Pacific Gas and Electric Co. (PG&E) pleaded not guilty Monday to 12 federal criminal charges stemming for its actions leading up to the 2010 natural gas transmission pipeline explosion that killed eight people and injured scores more in San Bruno, about 10 miles south of San Francisco.
PG&E attorneys entered the not guilty pleas for the 12 separate charges of violations of federal pipeline safety laws. The indictment accuses PG&E of repeatedly violating the U.S. Pipeline Safety Act from 2003 to 2010, alleging that the company’s failures led to a preventable tragedy (see Daily GPI, April 2).
Federal Magistrate Judge Joseph Spero in San Francisco granted prosecutors their request that the maximum fine facing PG&E be more than $6 million. Prosecutors have alleged that the giant San Francisco-based combination utility knowingly relied on erroneous and incomplete information when assessing its pipelines safety, leading to the explosion on Sept. 9, 2010.
“The company believes that even where mistakes were made, employees were acting in good faith,” a utility spokesperson said. “We don’t believe that any employee intentionally violated federal pipeline safety regulations.”
PG&E reiterated the statement by CEO Tony Earley when the charges were filed April 1 in U.S. District Court for the Northern District of California. “We’re accountable for [the explosion], and [we] make no excuses. Most of all, we are deeply sorry, and we have worked hard to do the right thing for victims, their families and the community.”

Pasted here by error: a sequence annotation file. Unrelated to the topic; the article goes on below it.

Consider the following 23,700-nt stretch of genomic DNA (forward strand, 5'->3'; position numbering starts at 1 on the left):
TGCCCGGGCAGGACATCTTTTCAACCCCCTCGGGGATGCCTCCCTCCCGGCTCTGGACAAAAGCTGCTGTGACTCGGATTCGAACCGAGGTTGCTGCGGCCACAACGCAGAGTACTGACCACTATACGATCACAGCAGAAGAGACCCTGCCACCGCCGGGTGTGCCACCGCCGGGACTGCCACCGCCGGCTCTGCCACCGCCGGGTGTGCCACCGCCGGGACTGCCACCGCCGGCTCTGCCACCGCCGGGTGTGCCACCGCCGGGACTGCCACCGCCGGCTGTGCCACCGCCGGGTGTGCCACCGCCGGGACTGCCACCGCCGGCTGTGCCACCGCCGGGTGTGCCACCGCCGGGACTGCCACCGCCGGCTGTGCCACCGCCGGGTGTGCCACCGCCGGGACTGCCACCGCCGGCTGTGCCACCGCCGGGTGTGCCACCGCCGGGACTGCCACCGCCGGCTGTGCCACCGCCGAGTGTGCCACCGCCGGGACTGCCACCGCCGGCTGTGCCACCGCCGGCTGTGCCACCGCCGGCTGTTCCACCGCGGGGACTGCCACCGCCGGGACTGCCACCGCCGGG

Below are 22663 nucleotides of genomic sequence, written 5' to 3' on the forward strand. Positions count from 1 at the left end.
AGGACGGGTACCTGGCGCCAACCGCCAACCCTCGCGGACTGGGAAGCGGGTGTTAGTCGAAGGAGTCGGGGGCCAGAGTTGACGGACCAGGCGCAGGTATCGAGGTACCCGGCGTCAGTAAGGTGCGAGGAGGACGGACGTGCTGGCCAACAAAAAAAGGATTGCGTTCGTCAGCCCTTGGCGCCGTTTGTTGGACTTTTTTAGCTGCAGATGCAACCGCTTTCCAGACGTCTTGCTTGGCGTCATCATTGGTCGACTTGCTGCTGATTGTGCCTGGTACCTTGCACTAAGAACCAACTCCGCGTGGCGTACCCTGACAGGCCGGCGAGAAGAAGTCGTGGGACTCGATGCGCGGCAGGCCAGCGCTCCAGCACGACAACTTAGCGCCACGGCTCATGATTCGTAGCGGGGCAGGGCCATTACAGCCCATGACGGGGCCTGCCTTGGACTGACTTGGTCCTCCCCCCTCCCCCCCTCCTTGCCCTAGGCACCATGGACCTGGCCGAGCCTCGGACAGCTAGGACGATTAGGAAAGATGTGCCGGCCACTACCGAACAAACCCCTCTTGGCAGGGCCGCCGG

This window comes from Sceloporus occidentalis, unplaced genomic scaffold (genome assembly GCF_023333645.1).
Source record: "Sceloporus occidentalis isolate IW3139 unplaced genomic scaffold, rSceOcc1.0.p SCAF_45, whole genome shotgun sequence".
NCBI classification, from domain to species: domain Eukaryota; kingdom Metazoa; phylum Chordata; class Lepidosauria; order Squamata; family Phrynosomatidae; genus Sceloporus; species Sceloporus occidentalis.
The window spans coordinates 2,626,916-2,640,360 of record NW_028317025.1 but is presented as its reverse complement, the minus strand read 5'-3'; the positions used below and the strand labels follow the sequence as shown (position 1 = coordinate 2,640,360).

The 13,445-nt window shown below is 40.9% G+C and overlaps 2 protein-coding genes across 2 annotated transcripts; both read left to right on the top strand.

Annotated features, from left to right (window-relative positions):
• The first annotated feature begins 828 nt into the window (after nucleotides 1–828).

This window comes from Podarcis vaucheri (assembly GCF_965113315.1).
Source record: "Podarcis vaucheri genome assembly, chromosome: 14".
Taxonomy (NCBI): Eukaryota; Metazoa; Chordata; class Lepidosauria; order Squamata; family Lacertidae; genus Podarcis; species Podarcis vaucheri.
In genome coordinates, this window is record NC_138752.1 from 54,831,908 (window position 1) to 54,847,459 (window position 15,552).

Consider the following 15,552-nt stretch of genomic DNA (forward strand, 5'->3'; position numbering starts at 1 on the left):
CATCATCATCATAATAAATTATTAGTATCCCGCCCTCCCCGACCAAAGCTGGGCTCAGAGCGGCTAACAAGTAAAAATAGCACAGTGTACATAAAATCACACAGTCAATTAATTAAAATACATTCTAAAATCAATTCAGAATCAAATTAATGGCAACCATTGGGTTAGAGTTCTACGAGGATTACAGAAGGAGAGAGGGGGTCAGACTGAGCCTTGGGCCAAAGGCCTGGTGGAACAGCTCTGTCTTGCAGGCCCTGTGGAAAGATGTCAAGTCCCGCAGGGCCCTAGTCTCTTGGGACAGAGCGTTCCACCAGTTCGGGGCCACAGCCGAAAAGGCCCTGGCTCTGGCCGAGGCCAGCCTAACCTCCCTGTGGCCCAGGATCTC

The utility continues to point to its pipeline safety programs in which the company’s shareholders have invested $2.7 billion during the past three-and-a-half years. It provides real time information on its website related to a safety programs (www.pgeresponds.com).
San Bruno city officials have been constant and stern critics of PG&E in regulatory, legislative and community forums since the explosion (see Daily GPI, Sept. 13, 2010), and they have issued supportive statements backing prosecutors.
The indictments called out PG&E for its failure to identify a flawed weld on the 54-year-old San Bruno pipeline (Line 132) that ruptured. The charges hit hard at PG&E’s seemingly long history of poor record-keeping (see Daily GPI, Sept. 6, 2013), which was amplified by the fact that the pipe segment in Line 132 that failed was described as “seamless” (no welds) in the utility’s records at the time of the incident when, in fact, a major flawed weld was revealed by the post-incident federal investigation and analysis of the pipe.
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